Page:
Kelley J. Tilmon

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Inheritance of Soybean Aphid Resistance from PI 71506 A. Van Nurdena; R. A. Scottb; L. Heslerc; K. Tilmond; K. Gloverd; C. Carterd a Syngenta Seeds Inc., Owatonna, Minnesota, USA b USDA-ARS Office of National Programs, Beltsville, Maryland, USA c North Central Agricultural Research Laboratory, USDA, ARS, Brookings, South Dakota, USA d Plant Science(More)
1. One of the oldest questions in ecology is how species diversity in any given trophic level is related to the availability of essential resources that limit biomass (e.g. water, nutrients, light or prey). Researchers have tried to understand this relationship by focusing either on how diversity is influenced by the availability of resources, or(More)
Learning, defined as changes in behavior that occur due to past experience, has been well documented for nearly 20 species of hymenopterous parasitoids. Few studies, however, have explored the influence of learning on population-level patterns of host use by parasitoids in field populations. Our study explores learning in the parasitoid Aphidius ervi(More)
The direct effects of three soybean parentages, each represented by an Aphis glycines-resistant and susceptible isoline, on the fitness and performance of two key predators (Orius insidiosus and Harmonia axyridis) were evaluated in the laboratory. Predators were reared from hatch through adulthood in Petri dishes with cut trifoliolate leaves of the(More)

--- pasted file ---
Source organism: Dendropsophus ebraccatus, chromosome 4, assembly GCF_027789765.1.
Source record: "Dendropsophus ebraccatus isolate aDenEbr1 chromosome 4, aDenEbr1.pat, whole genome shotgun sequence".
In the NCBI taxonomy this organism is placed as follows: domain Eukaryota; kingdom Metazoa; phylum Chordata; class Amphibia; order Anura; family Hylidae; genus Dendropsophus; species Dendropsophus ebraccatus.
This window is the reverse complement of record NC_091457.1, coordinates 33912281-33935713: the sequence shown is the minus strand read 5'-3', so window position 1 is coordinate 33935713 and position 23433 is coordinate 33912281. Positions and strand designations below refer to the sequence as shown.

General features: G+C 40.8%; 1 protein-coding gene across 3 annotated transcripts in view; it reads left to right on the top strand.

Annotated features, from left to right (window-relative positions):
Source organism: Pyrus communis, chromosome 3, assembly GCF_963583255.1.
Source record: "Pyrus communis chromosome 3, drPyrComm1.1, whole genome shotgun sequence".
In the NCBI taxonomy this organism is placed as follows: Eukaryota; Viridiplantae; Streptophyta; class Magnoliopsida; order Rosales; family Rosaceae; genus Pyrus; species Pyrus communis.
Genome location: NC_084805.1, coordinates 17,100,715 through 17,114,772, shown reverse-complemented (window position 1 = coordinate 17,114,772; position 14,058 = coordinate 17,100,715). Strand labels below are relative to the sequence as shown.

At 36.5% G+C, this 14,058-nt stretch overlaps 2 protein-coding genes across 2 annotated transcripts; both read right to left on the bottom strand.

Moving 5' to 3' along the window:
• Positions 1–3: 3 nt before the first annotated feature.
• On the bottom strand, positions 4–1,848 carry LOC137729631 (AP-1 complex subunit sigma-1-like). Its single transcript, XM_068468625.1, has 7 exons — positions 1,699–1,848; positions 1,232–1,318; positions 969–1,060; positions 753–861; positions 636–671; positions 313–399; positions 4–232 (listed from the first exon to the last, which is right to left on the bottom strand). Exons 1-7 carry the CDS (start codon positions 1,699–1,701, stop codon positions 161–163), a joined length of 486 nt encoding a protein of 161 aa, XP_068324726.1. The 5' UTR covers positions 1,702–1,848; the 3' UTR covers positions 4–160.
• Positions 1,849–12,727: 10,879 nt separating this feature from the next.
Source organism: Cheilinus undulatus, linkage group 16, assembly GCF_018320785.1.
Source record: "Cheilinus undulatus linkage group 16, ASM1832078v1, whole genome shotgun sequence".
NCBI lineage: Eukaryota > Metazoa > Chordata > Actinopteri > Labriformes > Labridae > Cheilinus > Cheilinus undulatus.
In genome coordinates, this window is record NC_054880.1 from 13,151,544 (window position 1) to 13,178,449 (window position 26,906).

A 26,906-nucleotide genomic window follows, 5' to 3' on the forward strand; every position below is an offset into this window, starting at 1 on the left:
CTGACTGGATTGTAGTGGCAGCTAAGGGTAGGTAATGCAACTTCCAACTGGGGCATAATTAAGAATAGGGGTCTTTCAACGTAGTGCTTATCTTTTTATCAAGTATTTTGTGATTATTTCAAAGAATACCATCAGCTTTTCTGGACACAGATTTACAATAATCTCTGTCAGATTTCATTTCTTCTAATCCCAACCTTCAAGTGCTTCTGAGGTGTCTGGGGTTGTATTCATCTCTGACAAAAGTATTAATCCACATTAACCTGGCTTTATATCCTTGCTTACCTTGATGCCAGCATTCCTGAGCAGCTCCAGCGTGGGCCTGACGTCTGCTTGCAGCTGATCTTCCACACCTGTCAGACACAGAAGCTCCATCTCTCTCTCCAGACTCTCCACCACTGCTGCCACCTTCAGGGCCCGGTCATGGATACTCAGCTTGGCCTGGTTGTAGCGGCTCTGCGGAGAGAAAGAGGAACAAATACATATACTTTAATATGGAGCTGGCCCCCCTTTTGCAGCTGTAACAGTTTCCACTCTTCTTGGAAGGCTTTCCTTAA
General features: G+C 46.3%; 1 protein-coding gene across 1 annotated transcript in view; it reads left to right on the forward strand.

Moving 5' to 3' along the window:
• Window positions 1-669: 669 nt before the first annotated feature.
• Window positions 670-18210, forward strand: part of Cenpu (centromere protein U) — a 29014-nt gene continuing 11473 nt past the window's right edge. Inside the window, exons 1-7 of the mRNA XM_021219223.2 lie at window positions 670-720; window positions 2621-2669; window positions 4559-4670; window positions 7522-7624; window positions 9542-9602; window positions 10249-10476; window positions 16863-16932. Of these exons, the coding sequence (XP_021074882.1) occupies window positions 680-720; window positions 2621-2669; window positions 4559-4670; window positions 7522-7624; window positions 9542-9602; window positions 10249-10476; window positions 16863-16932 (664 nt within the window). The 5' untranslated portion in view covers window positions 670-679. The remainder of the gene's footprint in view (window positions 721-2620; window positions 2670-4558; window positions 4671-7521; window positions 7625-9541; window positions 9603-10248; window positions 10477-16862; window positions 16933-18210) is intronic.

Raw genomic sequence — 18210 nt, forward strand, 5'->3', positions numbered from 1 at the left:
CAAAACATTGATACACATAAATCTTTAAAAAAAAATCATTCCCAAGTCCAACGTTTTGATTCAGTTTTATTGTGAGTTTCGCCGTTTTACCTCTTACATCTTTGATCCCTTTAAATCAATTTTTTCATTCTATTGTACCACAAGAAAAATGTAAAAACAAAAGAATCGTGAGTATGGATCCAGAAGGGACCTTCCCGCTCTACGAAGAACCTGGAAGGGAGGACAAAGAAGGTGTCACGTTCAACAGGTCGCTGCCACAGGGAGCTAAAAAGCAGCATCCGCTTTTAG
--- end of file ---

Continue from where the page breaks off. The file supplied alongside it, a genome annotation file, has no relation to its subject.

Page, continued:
The soybean aphid, Aphis glycines Matsumura (Hemiptera: Aphididae), is an economically important pest of soybean, Glycine max (L.) Merrill, in the United States. Phenological information of A. glycines is limited; specifically, little is known about factors guiding migrating aphids and potential impacts of long distance flights on local population dynamics.(More)
The soybean aphid, Aphis glycines Matsumura (Hemiptera: Aphididae), is an invasive insect pest of soybean [Glycine max (L.)Merr. (Fabaceae)] in North America, and it has led to extensive insecticide use in northern soybean-growing regions there. Host plant resistance is one potential alternative strategy for managing soybean aphid. Several Rag genes that(More)
The soybean aphid (Aphis glycines Matsumura) is a threat to soybean production in the Midwestern United States. Varieties containing the Rag1 soybean aphid resistance gene have been released with limited success in reducing aphid populations. Furthermore, virulent biotypes occur within North America and challenge the durability of single-gene resistance.(More)
BACKGROUND A 2-year, multi-state study was conducted to assess the benefits of using soybean seed treated with the neonicotinoid thiamethoxam to manage soybean aphid in the upper Midwestern USA and compare this approach with an integrated pest management (IPM) approach that included monitoring soybean aphids and treating with foliar-applied insecticide only(More)
Larvae of closely related parasitoid taxa often lack morphological differences that can be used for species level identiÞcation. Determining the parasitoid species present in a host population may require rearing, often a time-consuming process. To monitor Þeld parasitism rates by several species of Peristenus wasps (Hymenoptera: Braconidae) that are(More)
Philornis downsi (Dodge and Aitken) is a bird-parasitic muscid fly native to mainland South America that recently invaded the Galápagos Islands where it is parasitizing Darwin’s finches and other land birds. This parasite was previously known only from Argentina, Brazil, and Trinidad and Tobago. The first report of P. downsi from mainland Ecuador is(More)